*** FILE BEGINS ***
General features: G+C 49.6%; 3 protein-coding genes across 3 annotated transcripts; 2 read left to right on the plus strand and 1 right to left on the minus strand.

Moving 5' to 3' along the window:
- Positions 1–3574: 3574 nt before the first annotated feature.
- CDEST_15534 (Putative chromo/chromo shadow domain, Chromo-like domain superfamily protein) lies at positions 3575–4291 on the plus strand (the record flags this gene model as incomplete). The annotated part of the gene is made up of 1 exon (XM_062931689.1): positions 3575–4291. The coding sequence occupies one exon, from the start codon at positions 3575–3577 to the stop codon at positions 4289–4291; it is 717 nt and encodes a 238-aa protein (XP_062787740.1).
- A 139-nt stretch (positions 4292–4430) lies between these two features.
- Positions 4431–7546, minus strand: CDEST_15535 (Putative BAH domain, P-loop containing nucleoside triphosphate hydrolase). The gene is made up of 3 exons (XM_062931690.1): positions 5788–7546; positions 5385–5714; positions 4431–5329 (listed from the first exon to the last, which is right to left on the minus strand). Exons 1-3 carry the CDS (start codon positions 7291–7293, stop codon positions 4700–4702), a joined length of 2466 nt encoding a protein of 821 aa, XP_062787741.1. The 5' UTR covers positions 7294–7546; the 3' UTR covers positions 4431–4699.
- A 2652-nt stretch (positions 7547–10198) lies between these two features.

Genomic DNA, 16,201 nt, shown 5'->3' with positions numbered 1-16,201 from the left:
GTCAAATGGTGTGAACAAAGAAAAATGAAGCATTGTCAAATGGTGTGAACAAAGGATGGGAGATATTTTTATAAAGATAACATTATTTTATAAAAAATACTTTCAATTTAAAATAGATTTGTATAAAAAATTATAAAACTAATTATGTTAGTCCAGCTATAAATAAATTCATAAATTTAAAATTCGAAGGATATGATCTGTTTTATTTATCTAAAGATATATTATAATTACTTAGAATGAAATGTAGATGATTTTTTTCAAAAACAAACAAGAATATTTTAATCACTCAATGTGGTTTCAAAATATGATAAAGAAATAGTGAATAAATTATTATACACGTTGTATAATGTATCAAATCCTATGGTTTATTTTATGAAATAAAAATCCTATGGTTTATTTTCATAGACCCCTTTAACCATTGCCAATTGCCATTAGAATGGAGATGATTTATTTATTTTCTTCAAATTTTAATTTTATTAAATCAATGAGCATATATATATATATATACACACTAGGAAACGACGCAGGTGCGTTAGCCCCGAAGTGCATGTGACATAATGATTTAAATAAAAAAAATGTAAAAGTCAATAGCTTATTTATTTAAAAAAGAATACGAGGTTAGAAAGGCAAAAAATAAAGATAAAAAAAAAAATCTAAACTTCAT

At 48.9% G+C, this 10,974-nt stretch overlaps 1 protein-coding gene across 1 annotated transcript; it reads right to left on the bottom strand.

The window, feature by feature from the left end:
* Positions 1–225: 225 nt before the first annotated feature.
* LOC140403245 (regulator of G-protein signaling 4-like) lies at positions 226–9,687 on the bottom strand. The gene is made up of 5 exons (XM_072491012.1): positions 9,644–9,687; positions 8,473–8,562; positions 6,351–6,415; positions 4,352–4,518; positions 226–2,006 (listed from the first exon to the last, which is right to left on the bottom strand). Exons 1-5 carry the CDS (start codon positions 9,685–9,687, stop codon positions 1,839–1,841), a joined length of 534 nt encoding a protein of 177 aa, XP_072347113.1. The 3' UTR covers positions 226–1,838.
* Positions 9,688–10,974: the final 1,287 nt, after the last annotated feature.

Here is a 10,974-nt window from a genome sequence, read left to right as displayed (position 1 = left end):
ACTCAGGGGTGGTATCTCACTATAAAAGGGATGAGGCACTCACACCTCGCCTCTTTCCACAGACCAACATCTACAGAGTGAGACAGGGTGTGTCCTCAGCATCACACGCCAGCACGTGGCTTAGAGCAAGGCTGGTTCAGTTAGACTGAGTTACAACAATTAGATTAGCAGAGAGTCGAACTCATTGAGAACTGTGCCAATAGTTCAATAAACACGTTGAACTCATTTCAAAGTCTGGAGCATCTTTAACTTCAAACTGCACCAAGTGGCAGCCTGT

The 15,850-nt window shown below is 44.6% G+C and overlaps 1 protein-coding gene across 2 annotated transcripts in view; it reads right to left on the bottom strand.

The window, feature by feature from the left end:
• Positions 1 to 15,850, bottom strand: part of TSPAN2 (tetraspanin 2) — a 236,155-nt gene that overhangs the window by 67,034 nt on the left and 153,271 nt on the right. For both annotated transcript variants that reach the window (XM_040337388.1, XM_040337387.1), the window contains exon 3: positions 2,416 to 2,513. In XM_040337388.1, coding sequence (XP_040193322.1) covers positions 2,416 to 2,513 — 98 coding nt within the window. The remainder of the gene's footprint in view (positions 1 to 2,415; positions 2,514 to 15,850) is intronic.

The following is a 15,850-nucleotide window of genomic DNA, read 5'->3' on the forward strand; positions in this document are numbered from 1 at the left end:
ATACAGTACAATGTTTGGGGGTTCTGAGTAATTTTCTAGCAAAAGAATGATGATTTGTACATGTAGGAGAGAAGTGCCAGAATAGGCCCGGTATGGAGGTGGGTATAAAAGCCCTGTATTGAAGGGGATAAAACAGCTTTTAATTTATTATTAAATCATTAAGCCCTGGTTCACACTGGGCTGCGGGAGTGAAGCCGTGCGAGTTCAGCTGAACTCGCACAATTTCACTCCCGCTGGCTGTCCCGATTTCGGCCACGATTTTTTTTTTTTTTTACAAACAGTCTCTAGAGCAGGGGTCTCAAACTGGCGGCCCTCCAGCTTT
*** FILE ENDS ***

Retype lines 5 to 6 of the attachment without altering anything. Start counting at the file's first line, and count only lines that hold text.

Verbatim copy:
- A 139-nt stretch (positions 4292–4430) lies between these two features.
- Positions 4431–7546, minus strand: CDEST_15535 (Putative BAH domain, P-loop containing nucleoside triphosphate hydrolase). The gene is made up of 3 exons (XM_062931690.1): positions 5788–7546; positions 5385–5714; positions 4431–5329 (listed from the first exon to the last, which is right to left on the minus strand). Exons 1-3 carry the CDS (start codon positions 7291–7293, stop codon positions 4700–4702), a joined length of 2466 nt encoding a protein of 821 aa, XP_062787741.1. The 5' UTR covers positions 7294–7546; the 3' UTR covers positions 4431–4699.